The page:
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The Bureau of Health Equity (BHE) is comprised of the Office of Minority Health and the Office of Women’s Health. Emphasis is placed on health disparities regarding race, gender, age, socio- economic, sexual orientation and geographic locations.
Our vision is to ensure everyone in Delaware will achieve their full health potential by eliminating differences in health outcomes due to social determinants health. Inequities in health systematically put groups of people who are already socially disadvantaged (for example, by virtue of wealth, sex, sexual orientation or as members of an underserved racial, ethnic, or religious group) at further disadvantage with respect to their health.
Health inequities are historically entrenched and pervasive, but they are not insurmountable. We can be most effective by transforming our collective thinking from a perspective focused on treatment of individuals, to one that focuses on prevention, health, and wellness of the broader population.
What are health disparities?
The term health disparity refers to population-specific differences by disease and health outcome between two or more groups.
What are inequities?
Inequity refers to differences which are unnecessary, avoidable and are considered unfair and unjust. The word “inequity” is political, implies judgment and is correctible.
What is health equity?
Health equity is the absence of systematic disparities in health (or in the major social determinants of health) between groups with different levels of underlying social advantage/disadvantage—that is, wealth, power, or prestige.
Social Determinants of Health are conditions in the environments in which people are born, live, learn, work, play, worship, and age that affect a wide range of health, functioning, and quality-of-life outcomes and risks.
How is Health equity achieved?
According to the CDC, Health equity is achieved when every person has the opportunity to “attain his or her full health potential” and no one is “disadvantaged from achieving this potential because of social position or other socially determined circumstances.”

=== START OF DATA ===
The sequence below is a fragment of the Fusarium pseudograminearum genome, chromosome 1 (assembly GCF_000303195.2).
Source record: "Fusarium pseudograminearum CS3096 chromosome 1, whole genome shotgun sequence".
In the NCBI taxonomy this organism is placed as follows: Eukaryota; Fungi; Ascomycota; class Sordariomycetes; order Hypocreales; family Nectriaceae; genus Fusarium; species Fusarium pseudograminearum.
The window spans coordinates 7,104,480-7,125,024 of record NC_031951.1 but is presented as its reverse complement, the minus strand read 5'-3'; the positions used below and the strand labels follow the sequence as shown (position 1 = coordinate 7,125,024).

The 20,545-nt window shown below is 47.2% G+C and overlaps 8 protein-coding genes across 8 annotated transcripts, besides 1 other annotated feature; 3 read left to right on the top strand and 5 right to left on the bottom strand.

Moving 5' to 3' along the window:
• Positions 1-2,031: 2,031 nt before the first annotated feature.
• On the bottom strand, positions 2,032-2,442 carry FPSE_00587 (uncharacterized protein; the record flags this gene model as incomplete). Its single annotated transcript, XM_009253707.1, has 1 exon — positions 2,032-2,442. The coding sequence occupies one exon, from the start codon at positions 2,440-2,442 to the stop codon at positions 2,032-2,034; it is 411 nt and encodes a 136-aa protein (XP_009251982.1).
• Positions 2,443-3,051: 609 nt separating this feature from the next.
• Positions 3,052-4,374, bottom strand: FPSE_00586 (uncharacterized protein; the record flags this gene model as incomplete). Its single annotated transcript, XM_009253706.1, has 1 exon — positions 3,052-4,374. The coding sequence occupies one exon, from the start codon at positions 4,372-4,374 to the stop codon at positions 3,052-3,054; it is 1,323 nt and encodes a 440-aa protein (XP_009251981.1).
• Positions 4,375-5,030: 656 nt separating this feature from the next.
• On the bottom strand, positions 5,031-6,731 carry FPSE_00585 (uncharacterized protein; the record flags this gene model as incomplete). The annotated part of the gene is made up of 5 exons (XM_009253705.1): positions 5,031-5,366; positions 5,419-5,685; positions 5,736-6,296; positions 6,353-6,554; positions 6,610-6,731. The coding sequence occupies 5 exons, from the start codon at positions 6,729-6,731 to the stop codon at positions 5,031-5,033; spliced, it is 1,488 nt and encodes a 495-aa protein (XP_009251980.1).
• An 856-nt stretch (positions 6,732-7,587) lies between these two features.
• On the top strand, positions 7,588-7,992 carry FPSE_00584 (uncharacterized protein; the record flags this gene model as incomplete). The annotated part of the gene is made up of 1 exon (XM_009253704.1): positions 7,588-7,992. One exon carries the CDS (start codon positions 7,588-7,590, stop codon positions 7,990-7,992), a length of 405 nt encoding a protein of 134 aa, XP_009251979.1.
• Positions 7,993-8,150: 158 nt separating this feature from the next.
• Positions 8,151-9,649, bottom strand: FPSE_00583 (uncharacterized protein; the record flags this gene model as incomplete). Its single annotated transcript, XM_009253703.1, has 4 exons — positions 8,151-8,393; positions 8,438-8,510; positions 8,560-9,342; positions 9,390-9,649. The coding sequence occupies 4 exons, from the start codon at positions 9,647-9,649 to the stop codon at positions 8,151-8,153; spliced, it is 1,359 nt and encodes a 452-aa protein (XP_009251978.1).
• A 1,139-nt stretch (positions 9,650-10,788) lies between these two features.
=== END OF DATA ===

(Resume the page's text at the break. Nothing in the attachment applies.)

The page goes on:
The Health Equity Guide for Public Health Practitioners and Partners is designed to help schools, workplaces, businesses, places of worship, and health care settings adopt policies that promote health. The guide was produced by the Division of Public Health, the University of Delaware’s School of Public Policy & Administration, and other partners.
Below are two reports from Partnership for Healthy Communities, University of Delaware:
Currently, the Division of Public Health is implementing CLAS Standards. The National Standards for Culturally and Linguistically Appropriate Services in Health and Health Care (the National CLAS Standards) are intended to advance health equity, improve quality and help eliminate health care disparities by providing a blueprint for individuals and health and health care organizations to implement culturally and linguistically appropriate services. For a complete list of the standards with explanation, please see: https://thinkculturalhealth.hhs.gov/assets/pdfs/EnhancedNationalCLASStandards.pdf
Health Equity & Culturally and Linguistic Appropriate Services (CLAS): How Are They Connected?
Health inequities in our nation are well documented, and the provision of culturally and linguistically appropriate services (CLAS) is one strategy to help eliminate health inequities. By tailoring services to an individual’s culture and language preference, health professionals can help bring about positive health outcomes for diverse populations. The provision of health care services that are respectful of and responsive to the health beliefs, practices and needs of diverse patients can help close the gap in health care outcomes. The pursuit of health equity must remain at the forefront of our efforts; we must always remember that dignity and quality of care are rights of all and not the privileges of a few. For more information on CLAS standards, visit: https://thinkculturalhealth.hhs.gov/assets/pdfs/class-infographic-what-why-how.pdf
The social determinants of health are the conditions in which people are born, grow, live, work and age, including the health care system. These circumstances are shaped by the distribution of money, power and resources at global, national, and local levels. The social determinants of health are mostly responsible for health inequities, the unfair and avoidable differences in health status seen within and between countries (World Health Organization, 2012). Some of the social determinants of health include income, education, housing, culture and customs, occupation, health behaviors (drinking, smoking, drug use, exercise), and stress.
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